A Short Exploration of Physician Practice EHR/EMR Adoption

According to recent estimates by the CDC, the use of electronic health and medical records in physician offices continues to climb.   According to data from the November 2011 NCHS Data Brief, around 57 percent of office based physicians report using some kind of electronic health/medical record system and around 34 percent report having a system […]

Volcanoes, Airplanes and Quantifying Risk

On April 19th, 2010, IATA, the chief trade group representing airlines, issued a press release which states in part: “IATA criticized Europe’s unique methodology of closing airspace based on theoretical modeling of the ash cloud. ‘This means that governments have not taken their responsibility to make clear decisions based on facts …’ said [Giovanni] Bisignani […]

Toyota: Did Six Sigma Fail or Did People Fail?

One can reasonably argue that processes don’t produce results, people do.  In and of itself a process does nothing.  It takes people to engage in a process – for better or for worse – to produce something.  On the other hand are quality pioneers like Edwards Deming who says: “Eighty-five percent of the reasons […]

The Significance of Sigma: Toyota’s Lessons in Corporate Decision Making

With the massive recall due to sudden acceleration problems, Toyota’s reputation for superior quality has suffered a black eye – if not more.  The future will tell how serious this injury is and whether it represents the tip of an ominous iceberg.  Sprinkled amongst the news coverage are hints that Toyota has known about accelerator […]

Visual Analytics: What’s The Big Deal?

During several conversations recently the following comment came up:  “What’s the big deal with visual analytics?  It’s just a bunch of pretty pictures!”  It took a while, but it finally dawned on me that we have reached the Xerox-GUI-Macintosh stage for data analysis.  The early versions of a graphical user interface (GUI) which were developed […]

Health Care Co-Operatives: Not a Viable Solution

With the Public Option now officially in doubt, suggestions regarding health care co-operatives are becoming talking points again.  Critics point out that we already have health care cooperatives that have done very little to lower health care costs.  Proponents point to success stories about how co-operative arrangements lead to better health care.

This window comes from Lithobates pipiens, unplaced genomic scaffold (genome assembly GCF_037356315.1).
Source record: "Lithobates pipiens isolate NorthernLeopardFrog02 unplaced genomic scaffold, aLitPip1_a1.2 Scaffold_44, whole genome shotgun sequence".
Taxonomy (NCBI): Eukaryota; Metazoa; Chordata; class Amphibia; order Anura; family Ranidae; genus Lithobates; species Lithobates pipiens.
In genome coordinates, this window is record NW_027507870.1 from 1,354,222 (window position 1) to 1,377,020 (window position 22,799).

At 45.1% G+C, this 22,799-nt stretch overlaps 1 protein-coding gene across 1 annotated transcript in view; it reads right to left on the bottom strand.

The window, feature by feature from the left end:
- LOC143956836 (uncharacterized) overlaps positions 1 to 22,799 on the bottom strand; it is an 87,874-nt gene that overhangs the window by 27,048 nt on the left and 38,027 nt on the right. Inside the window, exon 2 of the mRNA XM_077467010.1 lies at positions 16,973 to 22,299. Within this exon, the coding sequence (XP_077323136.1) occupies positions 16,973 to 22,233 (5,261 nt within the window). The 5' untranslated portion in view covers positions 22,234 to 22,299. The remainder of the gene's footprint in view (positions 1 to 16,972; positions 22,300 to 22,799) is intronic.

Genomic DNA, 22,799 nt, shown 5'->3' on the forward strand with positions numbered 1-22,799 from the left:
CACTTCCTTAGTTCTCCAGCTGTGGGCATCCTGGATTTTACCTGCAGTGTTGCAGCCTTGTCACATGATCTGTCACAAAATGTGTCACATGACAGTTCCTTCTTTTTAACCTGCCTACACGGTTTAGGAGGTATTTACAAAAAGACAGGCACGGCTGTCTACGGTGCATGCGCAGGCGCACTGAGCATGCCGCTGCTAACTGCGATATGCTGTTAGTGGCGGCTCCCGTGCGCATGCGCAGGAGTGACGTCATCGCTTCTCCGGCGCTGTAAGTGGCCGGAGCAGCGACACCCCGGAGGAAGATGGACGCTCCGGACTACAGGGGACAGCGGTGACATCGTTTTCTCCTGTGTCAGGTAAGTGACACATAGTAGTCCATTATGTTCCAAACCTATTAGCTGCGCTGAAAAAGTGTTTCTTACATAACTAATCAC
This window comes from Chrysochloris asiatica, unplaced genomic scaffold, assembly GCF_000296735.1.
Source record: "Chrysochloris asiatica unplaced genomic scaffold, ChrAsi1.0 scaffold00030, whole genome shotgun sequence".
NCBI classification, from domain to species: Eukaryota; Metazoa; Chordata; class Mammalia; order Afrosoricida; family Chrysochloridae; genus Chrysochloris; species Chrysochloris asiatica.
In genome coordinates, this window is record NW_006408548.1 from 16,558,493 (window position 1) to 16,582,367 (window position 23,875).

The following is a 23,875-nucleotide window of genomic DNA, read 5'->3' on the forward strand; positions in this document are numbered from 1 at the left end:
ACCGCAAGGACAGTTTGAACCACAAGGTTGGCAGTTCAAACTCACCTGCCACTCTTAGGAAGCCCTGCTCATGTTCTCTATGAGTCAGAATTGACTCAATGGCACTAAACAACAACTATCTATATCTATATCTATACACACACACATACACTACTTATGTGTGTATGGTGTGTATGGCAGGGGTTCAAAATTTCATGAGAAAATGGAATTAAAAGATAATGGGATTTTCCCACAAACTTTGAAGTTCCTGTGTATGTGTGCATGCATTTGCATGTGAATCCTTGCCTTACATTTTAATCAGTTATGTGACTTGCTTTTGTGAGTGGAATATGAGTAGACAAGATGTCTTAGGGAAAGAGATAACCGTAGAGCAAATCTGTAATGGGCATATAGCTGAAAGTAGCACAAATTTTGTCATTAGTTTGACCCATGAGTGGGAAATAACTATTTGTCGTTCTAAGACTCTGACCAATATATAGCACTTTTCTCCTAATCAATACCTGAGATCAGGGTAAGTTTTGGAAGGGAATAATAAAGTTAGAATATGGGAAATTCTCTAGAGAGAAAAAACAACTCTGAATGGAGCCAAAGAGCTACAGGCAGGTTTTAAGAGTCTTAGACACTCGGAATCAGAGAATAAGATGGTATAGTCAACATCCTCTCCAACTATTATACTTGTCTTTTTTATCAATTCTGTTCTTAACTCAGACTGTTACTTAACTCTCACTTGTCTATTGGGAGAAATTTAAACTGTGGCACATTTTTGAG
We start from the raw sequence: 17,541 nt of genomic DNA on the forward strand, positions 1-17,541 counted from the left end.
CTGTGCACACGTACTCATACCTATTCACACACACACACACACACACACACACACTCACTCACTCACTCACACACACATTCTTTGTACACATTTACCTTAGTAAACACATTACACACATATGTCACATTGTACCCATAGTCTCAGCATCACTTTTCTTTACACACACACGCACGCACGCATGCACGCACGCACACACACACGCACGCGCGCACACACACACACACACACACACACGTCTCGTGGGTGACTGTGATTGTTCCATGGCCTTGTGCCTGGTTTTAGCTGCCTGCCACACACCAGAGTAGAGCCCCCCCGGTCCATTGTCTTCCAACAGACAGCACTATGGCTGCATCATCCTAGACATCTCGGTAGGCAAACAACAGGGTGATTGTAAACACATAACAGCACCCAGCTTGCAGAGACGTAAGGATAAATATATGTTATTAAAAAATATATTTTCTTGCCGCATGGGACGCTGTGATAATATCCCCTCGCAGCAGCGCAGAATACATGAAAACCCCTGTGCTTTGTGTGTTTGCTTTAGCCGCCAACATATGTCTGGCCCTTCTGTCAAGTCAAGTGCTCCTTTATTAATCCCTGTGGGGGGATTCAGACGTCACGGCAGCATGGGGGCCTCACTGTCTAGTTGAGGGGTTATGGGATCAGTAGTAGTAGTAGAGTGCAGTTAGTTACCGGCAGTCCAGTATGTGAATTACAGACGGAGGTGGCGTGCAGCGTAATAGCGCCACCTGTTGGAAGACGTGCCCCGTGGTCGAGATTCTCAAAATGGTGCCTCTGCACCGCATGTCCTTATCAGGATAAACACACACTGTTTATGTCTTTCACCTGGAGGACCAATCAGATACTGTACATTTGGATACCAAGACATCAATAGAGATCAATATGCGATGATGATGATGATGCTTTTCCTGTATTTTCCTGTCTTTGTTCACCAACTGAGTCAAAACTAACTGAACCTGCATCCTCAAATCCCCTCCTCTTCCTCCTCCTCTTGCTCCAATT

In theory, co-ops offer […]

Employer Mandate: The Wal-Mart Surprise Regarding Health Insurance

Today the Wall Street Journal and the Twitterverse are buzzing about Wal-Mart coming out in favor of an employer mandate on health insurance.  This news interests me on several levels.  Leaving aside the cynical observation that Wal-Mart is simply seeking to avoid more onerous legislation, this news raises several questions, including the following:

As the […]

Cost Drivers: Prescriber Data Increases Health Care Costs?

How to reduce the cost of our health care lies at the center of the health care reform debate.  It’s no wonder then that “cost containment” became a primary point of focus in the recent ruling by the U.S. District Court in Vermont upholding a Vermont state law which essentially prohibits the use of prescriber […]

Critical Decisions: Current Flu Scare Presents Interesting Case Study

The 2009 H1N1 flu scare presents an interesting case study for making critical decisions.  Whether to produce a vaccine, how to structure the vaccine and which quantities to manufacture are decisions that pit a potential health disaster against the needs of governments and companies to manage their resources responsibly.  From a decision making standpoint each […]